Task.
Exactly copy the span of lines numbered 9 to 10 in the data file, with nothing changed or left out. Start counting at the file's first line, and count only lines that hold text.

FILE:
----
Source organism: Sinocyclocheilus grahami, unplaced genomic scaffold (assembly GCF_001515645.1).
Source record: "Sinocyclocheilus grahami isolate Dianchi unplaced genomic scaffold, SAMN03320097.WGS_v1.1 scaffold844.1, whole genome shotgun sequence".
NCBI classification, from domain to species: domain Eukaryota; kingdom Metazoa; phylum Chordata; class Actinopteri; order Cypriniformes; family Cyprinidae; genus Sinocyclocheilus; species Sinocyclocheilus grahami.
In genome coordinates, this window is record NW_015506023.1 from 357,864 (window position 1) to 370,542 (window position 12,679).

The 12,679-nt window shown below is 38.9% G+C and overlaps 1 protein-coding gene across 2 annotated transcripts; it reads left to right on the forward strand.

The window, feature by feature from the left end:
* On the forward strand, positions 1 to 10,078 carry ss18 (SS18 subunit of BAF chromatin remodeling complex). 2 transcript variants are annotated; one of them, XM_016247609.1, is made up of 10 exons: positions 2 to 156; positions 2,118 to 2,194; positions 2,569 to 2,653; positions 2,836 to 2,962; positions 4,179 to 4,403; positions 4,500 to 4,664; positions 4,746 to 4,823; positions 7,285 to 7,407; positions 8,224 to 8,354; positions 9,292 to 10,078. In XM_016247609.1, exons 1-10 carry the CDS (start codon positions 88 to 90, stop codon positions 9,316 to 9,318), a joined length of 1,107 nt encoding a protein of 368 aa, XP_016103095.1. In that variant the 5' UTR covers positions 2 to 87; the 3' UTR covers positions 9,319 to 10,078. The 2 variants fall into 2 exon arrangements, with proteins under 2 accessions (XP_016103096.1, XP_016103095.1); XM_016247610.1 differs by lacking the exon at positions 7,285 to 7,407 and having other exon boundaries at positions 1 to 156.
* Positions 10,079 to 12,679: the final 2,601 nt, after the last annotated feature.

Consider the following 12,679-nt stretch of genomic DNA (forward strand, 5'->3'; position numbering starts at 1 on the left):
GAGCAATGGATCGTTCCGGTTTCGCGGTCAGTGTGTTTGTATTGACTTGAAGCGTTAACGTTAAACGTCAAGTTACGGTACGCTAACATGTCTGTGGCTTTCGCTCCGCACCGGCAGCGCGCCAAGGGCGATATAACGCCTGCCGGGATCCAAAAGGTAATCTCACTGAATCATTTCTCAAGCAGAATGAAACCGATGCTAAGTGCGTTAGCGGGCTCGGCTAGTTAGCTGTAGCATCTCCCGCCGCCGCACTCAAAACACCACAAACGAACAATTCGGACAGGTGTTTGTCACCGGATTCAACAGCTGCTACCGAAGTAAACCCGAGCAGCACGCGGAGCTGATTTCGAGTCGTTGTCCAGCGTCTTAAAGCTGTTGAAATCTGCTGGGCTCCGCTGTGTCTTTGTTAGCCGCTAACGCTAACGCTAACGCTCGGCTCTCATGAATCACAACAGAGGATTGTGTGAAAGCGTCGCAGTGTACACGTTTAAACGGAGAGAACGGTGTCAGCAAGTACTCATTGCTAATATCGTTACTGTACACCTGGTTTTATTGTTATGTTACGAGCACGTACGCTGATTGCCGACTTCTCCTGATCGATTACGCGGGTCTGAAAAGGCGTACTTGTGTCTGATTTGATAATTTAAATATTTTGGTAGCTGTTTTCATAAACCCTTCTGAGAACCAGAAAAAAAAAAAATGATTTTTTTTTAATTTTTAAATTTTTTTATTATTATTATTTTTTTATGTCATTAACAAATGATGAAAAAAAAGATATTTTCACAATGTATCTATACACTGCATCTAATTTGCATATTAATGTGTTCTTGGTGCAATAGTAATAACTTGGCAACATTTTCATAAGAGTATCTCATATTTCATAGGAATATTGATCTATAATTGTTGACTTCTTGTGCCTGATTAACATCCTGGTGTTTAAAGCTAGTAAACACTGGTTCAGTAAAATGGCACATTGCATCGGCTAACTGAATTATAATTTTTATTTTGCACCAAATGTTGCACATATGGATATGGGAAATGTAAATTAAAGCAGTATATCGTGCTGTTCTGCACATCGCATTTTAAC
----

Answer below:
Consider the following 12,679-nt stretch of genomic DNA (forward strand, 5'->3'; position numbering starts at 1 on the left):
GAGCAATGGATCGTTCCGGTTTCGCGGTCAGTGTGTTTGTATTGACTTGAAGCGTTAACGTTAAACGTCAAGTTACGGTACGCTAACATGTCTGTGGCTTTCGCTCCGCACCGGCAGCGCGCCAAGGGCGATATAACGCCTGCCGGGATCCAAAAGGTAATCTCACTGAATCATTTCTCAAGCAGAATGAAACCGATGCTAAGTGCGTTAGCGGGCTCGGCTAGTTAGCTGTAGCATCTCCCGCCGCCGCACTCAAAACACCACAAACGAACAATTCGGACAGGTGTTTGTCACCGGATTCAACAGCTGCTACCGAAGTAAACCCGAGCAGCACGCGGAGCTGATTTCGAGTCGTTGTCCAGCGTCTTAAAGCTGTTGAAATCTGCTGGGCTCCGCTGTGTCTTTGTTAGCCGCTAACGCTAACGCTAACGCTCGGCTCTCATGAATCACAACAGAGGATTGTGTGAAAGCGTCGCAGTGTACACGTTTAAACGGAGAGAACGGTGTCAGCAAGTACTCATTGCTAATATCGTTACTGTACACCTGGTTTTATTGTTATGTTACGAGCACGTACGCTGATTGCCGACTTCTCCTGATCGATTACGCGGGTCTGAAAAGGCGTACTTGTGTCTGATTTGATAATTTAAATATTTTGGTAGCTGTTTTCATAAACCCTTCTGAGAACCAGAAAAAAAAAAAATGATTTTTTTTTAATTTTTAAATTTTTTTATTATTATTATTTTTTTATGTCATTAACAAATGATGAAAAAAAAGATATTTTCACAATGTATCTATACACTGCATCTAATTTGCATATTAATGTGTTCTTGGTGCAATAGTAATAACTTGGCAACATTTTCATAAGAGTATCTCATATTTCATAGGAATATTGATCTATAATTGTTGACTTCTTGTGCCTGATTAACATCCTGGTGTTTAAAGCTAGTAAACACTGGTTCAGTAAAATGGCACATTGCATCGGCTAACTGAATTATAATTTTTATTTTGCACCAAATGTTGCACATATGGATATGGGAAATGTAAATTAAAGCAGTATATCGTGCTGTTCTGCACATCGCATTTTAAC